What is a Sour Stomach?
The term “sour stomach” is commonly used to describe a range of symptoms associated with upper gastrointestinal disturbances. The most notable symptoms attributed to a sour stomach include regurgitation, nausea, stomach bloating and excessive belching. These symptoms are often related to two common gastroesophageal conditions, namely and acid reflux and indigestion.
Other common terms associated with a sour stomach include an upset stomach, queasiness, acid indigestion, stomach reflux and digestive problems. Since the term sour stomach is not a medically defined condition , it is not uncommon for this term to vary in meaning due to regional and linguistic differences.
A sour stomach is usually acute – meaning that it is not persistent, recurrent or constant. It may occur periodically, often related to the contributing and causative factors mentioned below. The symptoms associated with a sour stomach may also resolve spontaneously with little or no treatment.
Chronic cases should be investigated as this may be linked to more serious gastrointestinal conditions or persistent causes that can eventually lead to a host of complications if left untreated.
Signs and Symptoms of a Sour Stomach
What are the symptoms of a sour stomach?
The most common symptoms attributed to a sour stomach includes :
- Regurgitation is reflux (retrograde flow) of the stomach contents up into the esophagus which may reach as high up as the throat. It is not as forceful as vomiting and may not involve reverse peristalsis as is seen in the vomiting process. Instead the LES (lower esophageal sphincter) is not able to prevent the backward flow of the stomach contents up the esophagus.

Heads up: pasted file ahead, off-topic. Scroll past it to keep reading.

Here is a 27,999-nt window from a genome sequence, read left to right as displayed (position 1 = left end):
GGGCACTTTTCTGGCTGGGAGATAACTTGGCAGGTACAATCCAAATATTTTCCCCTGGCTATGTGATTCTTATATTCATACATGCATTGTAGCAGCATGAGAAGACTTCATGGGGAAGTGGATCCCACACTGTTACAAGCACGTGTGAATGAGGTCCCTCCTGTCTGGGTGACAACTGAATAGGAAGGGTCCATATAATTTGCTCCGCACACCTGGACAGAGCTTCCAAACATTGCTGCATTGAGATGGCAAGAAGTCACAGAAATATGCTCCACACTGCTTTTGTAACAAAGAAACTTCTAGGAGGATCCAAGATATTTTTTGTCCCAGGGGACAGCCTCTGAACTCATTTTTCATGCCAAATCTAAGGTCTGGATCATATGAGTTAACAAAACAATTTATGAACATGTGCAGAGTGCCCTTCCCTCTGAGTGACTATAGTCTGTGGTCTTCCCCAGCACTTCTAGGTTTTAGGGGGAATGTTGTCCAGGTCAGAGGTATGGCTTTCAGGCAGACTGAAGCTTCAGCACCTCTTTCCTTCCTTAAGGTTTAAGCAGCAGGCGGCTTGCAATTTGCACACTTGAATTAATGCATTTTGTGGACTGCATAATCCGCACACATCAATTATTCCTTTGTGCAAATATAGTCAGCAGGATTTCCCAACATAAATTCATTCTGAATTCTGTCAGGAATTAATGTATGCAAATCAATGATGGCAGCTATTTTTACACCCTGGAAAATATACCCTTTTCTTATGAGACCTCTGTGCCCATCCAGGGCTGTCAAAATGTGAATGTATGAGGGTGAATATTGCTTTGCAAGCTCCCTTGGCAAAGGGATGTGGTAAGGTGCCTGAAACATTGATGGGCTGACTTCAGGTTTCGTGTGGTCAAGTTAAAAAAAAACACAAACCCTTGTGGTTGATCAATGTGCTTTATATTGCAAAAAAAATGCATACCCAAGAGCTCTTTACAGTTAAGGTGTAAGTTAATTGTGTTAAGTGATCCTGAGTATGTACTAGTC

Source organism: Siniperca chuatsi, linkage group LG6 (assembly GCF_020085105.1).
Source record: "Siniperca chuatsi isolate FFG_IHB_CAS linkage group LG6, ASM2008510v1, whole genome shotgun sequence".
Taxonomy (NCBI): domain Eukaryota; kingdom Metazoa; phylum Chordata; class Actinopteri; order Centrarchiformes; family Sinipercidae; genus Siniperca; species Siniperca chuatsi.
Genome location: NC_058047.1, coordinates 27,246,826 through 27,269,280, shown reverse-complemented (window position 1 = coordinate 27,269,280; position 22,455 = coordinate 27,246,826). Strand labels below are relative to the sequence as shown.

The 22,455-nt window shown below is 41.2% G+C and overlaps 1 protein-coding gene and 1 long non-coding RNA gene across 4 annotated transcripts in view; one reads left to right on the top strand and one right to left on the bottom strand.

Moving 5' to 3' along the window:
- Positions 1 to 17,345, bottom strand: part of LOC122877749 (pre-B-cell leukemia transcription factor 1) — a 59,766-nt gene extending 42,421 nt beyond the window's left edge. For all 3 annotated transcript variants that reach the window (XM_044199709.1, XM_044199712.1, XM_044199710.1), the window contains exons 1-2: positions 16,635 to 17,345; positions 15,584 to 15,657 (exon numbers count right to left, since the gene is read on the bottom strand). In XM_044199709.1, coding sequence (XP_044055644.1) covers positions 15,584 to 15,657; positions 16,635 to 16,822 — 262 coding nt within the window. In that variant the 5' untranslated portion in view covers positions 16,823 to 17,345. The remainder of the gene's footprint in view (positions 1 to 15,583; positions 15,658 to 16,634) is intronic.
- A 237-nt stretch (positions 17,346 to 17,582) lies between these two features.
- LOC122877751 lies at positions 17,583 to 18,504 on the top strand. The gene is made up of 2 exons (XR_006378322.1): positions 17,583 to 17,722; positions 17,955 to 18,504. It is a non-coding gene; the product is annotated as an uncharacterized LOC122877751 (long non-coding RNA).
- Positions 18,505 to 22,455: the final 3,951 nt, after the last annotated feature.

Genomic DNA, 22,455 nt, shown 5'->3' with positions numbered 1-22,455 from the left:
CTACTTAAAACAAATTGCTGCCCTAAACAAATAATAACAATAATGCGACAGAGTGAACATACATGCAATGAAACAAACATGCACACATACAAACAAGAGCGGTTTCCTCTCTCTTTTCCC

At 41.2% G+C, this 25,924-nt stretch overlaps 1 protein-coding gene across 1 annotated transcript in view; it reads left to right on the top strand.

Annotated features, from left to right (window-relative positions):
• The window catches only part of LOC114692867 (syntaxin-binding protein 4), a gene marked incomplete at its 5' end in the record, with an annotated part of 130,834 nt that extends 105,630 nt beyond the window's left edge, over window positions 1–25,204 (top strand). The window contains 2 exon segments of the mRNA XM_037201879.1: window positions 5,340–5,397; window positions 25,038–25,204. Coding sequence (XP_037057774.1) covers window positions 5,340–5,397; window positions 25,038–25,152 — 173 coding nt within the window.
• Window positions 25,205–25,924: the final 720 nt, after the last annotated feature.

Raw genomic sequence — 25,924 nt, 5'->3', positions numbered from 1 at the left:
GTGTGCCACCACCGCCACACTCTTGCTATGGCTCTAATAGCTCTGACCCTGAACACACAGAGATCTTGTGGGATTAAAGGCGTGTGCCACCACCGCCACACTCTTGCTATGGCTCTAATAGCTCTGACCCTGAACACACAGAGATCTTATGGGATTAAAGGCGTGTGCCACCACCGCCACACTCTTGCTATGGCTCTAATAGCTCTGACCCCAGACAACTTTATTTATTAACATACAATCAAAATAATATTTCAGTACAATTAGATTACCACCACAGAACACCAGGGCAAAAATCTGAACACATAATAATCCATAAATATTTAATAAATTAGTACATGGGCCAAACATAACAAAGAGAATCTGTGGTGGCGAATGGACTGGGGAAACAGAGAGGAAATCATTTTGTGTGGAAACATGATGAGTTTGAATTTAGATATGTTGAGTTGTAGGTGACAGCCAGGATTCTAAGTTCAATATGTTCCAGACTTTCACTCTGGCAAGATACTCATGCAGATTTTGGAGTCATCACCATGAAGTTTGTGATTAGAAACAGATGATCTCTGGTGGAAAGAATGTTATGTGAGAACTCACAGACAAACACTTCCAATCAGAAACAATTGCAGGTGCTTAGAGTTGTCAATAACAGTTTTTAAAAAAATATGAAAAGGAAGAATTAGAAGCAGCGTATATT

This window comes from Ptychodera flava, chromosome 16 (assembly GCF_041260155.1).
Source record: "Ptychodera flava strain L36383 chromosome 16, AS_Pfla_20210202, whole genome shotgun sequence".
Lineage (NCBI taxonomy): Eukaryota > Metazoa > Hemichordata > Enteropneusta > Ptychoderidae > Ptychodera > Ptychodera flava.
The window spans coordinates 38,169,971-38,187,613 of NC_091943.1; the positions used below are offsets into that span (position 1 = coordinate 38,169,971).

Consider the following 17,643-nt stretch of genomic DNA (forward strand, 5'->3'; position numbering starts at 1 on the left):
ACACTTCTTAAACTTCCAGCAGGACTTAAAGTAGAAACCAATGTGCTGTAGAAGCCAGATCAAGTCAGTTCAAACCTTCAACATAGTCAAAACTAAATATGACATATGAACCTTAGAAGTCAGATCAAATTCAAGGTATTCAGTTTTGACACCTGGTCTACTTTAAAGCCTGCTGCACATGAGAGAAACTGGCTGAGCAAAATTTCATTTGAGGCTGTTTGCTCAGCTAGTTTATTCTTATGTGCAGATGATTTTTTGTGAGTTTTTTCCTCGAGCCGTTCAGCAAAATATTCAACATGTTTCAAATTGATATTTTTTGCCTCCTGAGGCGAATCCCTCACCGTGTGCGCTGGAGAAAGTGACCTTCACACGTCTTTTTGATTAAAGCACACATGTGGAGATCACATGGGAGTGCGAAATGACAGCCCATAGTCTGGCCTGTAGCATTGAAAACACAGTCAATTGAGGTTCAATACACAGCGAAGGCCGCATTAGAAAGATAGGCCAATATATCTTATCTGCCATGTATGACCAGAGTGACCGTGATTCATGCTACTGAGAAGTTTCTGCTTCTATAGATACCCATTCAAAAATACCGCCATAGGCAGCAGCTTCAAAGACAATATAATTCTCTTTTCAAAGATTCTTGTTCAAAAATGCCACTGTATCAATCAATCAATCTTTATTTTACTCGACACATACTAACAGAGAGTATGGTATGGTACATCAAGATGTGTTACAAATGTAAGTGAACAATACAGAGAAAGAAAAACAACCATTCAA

- Nausea is the sensation that precedes vomiting and is often referred to as queasiness, upset stomach, bilious and ‘sick in the stomach’. Vomiting may not actually occur but the feeling of nausea may persist for long periods of time, even when other symptoms allay.
- Stomach bloating refers to the a sensation of feeling full or bloated even after eating small amounts of food. It is frequently associated with ‘gassiness’ meaning there is gas accumulation in the upper gut causing a sensation of bloating and accompanied by excessive belching. Sour eructations (belches) may be as a result of stomach acid reflux during belching.
It is not uncommon for other symptoms to also be present including :
- Heartburn (burning chest pain)
- Bad taste in the mouth (sour, metallic, acidic)
- Stomach ache
- Abdominal pain
- Stomach noises – particularly loud gurgling
- Abdominal distension
Causes of a Sour Stomach
What causes sour stomach?
A sour stomach may be related to a number of acute conditions of the upper gastrointestinal tract. By far, acid reflux and non-functional dyspepsia are the most common causes for the range of symptoms known as a sour stomach. Many of the causes in both these conditions overlap.
- Acid Reflux Causes and Severe Indigestion Causes
- Excessive consumption of carbonated beverages (‘gassy drinks’), alcohol, caffeinated beverages (tea, coffee, cola)